INDIAN conglomerate Reliance Industries reported a 31 per cent jump in quarterly profits Thursday (30), due to a one-time gain from British oil giant BP’s investment in its fuel retailing business and a strong performance by its telecom arm Jio.
The Mumbai-based firm, which is owned by Asia’s richest man, Mukesh Ambani, said its consolidated net profit for the three months through June 30 rose to Rs 132.33 billion ($1.77 billion).
A Bloomberg survey of analysts had predicted net profit for the quarter to come in at $951 million, citing the impact of coronavirus-led restrictions on the firm’s retail and oil businesses.
Reliance said its gross refining margin, the profit earned from each barrel of crude, was down to $6.3 in the June-ended quarter from $8.1 last year for the same period.
Refining margins are a key profitability gauge for the company, which operates the world’s biggest refining complex in Gujarat state.
In recent months Ambani has raised more than $26 billion in a rights issue and through selling stakes in Reliance to foreign investors.
The oil-to-telecoms giant is locked in a fierce battle with Amazon and Walmart for a share of India’s e-commerce market.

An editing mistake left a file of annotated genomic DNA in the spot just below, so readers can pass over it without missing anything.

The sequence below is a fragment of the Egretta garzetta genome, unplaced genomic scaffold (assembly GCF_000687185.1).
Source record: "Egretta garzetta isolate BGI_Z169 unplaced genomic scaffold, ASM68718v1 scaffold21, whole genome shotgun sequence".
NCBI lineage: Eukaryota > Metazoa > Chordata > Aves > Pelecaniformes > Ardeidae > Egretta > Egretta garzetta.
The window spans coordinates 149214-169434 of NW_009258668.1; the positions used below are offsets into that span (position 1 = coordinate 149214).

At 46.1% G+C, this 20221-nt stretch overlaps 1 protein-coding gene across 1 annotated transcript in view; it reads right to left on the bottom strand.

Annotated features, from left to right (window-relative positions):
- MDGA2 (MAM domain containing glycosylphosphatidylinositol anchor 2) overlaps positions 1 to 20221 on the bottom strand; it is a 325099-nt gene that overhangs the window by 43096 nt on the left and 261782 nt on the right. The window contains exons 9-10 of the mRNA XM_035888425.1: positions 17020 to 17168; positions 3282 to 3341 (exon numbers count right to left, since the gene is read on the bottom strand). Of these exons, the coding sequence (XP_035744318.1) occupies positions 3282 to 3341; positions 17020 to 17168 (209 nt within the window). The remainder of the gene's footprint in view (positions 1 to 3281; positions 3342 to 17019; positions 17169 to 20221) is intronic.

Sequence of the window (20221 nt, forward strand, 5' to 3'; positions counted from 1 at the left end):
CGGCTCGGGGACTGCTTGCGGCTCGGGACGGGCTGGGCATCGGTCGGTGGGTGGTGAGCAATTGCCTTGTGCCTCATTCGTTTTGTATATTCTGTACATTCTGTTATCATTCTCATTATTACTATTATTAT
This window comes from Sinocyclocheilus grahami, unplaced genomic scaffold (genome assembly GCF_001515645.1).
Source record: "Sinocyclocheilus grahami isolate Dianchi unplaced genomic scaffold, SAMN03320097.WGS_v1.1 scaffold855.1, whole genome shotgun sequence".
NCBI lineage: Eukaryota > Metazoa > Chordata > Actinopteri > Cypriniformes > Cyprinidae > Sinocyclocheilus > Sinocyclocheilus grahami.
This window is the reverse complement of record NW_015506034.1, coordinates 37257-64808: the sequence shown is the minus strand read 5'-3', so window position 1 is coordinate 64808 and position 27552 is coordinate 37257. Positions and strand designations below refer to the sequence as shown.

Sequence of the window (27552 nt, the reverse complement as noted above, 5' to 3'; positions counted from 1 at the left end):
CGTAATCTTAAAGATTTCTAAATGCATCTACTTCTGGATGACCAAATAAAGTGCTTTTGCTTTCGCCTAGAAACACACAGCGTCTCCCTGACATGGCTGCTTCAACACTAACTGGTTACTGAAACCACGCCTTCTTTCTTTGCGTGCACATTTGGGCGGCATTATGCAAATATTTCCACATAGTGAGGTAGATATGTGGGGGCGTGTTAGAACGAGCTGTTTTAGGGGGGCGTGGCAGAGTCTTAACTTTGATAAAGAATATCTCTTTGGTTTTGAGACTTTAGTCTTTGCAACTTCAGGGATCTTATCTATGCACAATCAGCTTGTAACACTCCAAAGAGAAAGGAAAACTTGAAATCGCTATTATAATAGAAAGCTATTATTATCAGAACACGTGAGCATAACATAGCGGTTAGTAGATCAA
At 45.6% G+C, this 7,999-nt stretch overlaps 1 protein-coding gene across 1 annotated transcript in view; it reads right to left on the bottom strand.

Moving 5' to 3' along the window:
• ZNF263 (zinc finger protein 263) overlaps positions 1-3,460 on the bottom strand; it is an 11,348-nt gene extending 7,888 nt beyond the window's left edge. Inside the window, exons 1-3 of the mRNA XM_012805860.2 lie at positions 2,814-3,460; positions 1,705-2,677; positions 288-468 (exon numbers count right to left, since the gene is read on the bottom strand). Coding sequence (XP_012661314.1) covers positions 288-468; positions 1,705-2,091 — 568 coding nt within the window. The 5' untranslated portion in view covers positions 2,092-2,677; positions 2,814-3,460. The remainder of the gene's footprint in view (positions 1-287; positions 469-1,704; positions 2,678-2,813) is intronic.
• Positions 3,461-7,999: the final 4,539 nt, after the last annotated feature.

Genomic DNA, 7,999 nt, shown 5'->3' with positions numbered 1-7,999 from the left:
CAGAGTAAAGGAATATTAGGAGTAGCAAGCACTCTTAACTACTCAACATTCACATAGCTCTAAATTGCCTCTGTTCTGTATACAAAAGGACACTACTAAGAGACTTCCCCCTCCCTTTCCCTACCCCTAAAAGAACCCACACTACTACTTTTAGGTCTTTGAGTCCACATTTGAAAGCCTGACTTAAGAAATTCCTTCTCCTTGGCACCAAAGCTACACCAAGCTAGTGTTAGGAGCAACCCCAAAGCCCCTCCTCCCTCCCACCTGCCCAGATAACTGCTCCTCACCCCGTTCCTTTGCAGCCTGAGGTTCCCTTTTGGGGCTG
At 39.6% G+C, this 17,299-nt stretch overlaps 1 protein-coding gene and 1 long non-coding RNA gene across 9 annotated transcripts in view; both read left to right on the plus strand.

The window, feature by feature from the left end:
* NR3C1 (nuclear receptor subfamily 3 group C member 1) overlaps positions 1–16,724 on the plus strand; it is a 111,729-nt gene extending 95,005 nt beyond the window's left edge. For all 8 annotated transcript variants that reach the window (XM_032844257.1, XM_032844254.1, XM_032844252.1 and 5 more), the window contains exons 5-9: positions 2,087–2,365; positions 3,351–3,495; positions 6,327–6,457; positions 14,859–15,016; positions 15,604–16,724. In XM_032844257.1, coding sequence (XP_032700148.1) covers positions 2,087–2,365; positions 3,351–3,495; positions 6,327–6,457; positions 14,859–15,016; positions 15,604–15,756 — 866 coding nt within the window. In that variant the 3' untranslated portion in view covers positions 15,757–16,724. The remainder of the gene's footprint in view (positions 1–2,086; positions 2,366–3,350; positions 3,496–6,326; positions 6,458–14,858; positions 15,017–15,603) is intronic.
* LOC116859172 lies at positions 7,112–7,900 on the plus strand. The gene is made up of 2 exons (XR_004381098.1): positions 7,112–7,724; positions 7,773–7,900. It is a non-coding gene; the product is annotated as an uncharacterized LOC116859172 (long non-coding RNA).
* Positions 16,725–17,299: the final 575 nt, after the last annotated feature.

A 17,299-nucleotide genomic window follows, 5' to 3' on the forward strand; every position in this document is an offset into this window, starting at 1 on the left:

Ambani’s plan to partner with Google and launch an affordable smartphone will see him compete with Chinese manufacturers who already have a strong foothold in the South Asian nation.
“Our growth strategy is aimed at meeting the needs of all the 1.3 billion Indians. We remain focused on playing a leading role in India’s transformation into a Digital Society,” Ambani said in a statement.
Major players including Google, Facebook, Intel, and others have already ploughed some $15 billion into Reliance’s digital unit, Jio Platforms, this year.
Its telecom arm Jio is the country’s biggest mobile operator with 398.3 million subscribers.
Ambani has also announced plans to launch 5G services in India next year and export the technology once it had been deployed across the country.
In June, BP paid $1 billion to Reliance for a 49 percent stake in its fuel marketing business, with the aim of expanding the number of retailing stations from 1,400 to 5,500 over the next five years.